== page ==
Did you know that the 6th and 12th of June was Carers Week? A range of events and activities taking place all across the UK celebrating the work of carers and raising awareness of the challenges they face. It is important to celebrate and recognise the fantastic and often hidden work of the men, women and children who, without payment, provide help and support to a family member or friend who simply could not manage without it. The burden of this work is considerable, which if it were it to be paid would add up to around a staggering £132 billion per year. If you add to this the fact that unpaid care is often stressful and sometimes quite isolating, you’ll agree that carers deserve recognition and support.
The 2014 Care Act was described as the biggest ‘shake up’ of social care in the UK since the 1950’s. It promised that it would give carers the same entitlement to care as the people they care for and that the individual’s wellbeing and choice would be paramount. Sounds great and yet, speaking to carers and local authorities, no one seems quite sure about what has actually changed. So why have so few people benefitted since its launch on 1st April 2015, and why are so many people still struggling to access appropriate health and social care?
One of the fundamental changes to the Care Act is ceding greater responsibility to Local Authorities to inform, assess and manage the support of those that need them. Carers are eligible for a needs-assessment and allocation of a Personal Budget that they can, in theory, spend as they see fit. However, even the organisation behind this idea has noticed problems reporting that “nearly half of respondents felt their quality of life had reduced, and 30% experienced a reduction in choice and control”. The following example is a case study of a Local Authority review of the Care Act implementation.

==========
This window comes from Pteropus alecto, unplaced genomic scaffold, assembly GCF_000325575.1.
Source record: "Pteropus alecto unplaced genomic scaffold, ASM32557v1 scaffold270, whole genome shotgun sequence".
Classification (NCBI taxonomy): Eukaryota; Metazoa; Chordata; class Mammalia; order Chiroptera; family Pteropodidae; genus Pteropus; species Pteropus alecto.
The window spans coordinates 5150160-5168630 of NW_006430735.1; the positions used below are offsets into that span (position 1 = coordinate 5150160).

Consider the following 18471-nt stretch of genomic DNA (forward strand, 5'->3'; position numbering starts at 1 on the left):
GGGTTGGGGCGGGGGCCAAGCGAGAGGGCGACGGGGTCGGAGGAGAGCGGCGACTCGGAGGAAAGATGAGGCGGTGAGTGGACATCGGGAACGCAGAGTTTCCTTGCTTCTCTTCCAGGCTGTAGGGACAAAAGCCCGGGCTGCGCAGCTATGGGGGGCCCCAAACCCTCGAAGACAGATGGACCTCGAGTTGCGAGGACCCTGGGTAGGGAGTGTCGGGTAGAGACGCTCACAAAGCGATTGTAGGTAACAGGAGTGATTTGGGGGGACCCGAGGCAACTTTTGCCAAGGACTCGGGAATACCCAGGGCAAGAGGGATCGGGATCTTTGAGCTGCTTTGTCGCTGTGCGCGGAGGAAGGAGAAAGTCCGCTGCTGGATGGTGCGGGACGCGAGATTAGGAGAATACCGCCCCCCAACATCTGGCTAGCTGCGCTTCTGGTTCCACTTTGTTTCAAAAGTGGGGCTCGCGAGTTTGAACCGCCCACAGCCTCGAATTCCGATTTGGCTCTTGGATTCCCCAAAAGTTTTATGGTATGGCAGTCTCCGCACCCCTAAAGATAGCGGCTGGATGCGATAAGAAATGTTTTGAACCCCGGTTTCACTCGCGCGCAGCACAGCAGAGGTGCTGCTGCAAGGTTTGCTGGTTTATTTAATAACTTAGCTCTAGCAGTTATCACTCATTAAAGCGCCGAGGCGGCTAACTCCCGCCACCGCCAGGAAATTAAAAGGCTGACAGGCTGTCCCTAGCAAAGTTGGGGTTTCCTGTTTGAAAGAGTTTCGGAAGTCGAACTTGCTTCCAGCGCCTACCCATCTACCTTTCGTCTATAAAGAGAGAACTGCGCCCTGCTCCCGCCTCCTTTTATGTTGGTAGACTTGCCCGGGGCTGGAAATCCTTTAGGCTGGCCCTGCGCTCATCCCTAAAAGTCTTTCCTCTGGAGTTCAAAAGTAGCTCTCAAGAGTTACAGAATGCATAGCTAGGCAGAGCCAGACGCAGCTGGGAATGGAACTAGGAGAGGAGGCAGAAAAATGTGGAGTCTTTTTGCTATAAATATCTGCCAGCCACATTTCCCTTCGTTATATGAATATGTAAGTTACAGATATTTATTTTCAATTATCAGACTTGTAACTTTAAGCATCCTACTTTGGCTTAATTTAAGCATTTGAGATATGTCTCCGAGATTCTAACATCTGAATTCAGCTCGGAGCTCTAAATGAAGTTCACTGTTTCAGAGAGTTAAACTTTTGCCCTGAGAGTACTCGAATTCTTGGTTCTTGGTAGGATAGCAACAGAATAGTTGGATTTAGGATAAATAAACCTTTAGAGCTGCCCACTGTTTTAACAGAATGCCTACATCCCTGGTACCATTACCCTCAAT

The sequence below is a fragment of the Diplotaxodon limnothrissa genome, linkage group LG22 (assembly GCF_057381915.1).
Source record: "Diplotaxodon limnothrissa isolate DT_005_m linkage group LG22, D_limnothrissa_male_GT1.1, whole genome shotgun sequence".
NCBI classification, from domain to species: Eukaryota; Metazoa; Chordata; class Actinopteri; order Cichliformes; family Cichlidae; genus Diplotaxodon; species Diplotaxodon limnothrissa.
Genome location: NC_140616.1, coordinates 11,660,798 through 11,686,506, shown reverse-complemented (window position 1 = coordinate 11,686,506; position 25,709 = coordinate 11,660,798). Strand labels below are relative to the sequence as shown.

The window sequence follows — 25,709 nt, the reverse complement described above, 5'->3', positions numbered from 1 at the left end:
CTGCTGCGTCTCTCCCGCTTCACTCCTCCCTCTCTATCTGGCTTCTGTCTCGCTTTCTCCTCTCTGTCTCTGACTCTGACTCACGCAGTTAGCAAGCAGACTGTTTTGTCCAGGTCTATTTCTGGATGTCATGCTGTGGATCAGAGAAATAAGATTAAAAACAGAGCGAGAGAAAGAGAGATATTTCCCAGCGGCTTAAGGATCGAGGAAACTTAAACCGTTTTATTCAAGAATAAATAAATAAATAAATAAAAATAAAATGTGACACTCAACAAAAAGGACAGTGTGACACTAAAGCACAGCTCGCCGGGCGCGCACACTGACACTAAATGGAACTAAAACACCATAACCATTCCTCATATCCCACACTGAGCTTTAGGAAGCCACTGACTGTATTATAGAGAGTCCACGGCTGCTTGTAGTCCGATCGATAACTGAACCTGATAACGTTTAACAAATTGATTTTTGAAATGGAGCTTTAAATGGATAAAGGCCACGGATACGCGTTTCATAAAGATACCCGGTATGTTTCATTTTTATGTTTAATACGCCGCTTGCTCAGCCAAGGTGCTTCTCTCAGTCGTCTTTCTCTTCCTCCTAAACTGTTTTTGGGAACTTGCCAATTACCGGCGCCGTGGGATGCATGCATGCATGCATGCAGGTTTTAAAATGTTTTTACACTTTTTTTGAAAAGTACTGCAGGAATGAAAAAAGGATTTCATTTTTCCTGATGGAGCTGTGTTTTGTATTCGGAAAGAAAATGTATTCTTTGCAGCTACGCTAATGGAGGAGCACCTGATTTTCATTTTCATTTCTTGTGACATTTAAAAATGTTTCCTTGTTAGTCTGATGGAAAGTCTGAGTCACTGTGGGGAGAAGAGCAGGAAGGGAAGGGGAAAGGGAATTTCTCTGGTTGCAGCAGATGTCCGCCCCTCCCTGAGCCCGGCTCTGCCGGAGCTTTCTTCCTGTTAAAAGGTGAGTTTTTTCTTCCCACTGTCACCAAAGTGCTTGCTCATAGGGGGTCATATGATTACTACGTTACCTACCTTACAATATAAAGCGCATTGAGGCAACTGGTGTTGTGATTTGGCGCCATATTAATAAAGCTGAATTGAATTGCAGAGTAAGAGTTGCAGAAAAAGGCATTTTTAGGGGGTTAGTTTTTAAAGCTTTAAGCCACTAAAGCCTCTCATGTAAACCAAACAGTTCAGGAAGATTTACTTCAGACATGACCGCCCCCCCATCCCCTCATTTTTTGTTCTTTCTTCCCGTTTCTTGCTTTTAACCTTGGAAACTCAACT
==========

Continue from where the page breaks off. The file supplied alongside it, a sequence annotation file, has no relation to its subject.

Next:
Susan cares for her husband Derek. They are both in their late 60’s. Derek has severe mobility problems due to arthritis and a heart problem. He can manage to get out to the shops with the help of Susan and his wheelchair. Despite also suffering with arthritis, Susan provides all the domestic care for Derek. However, she has recently started to struggle with household chores and finds it difficult to lift the wheelchair in and out of the car. She says that some days the shopping has stayed in the car because the effort to get her husband to and around the supermarket has left her exhausted. Susan is upset by this change in herself and scared that, if she asks for help, they may take her husband to a home.
This story is not uncommon. Many carers only want to continue to provide care for their loved one without relying on others. They may feel upset and anxious about asking for help even when it’s clearly needed. In practice, few people are actually being “needs-assessed” and Local Authorities are failing to inform those who are eligible.
Asking for help can be difficult for those who provide care for loved ones. Parents of children with care needs might worry about contact with social workers, scared that their own care provision may be judged and found unsatisfactory. Consequently, those who are most in need of help can be liable to underestimate their requirements. To counter this, there is a need for some level of external assessment. But this then forms a feedback loop regarding judgements from professionals. It is perhaps little wonder that Local Authorities have been unable to inform and give assessments to those that need them, as many are struggling just to keep up with the reassessments of those already receiving support. Waiting times for carers assessments can take 6 months, and social workers report a constant need to ‘catch up’ with a result that many carers are already at a crisis point before they can be seen.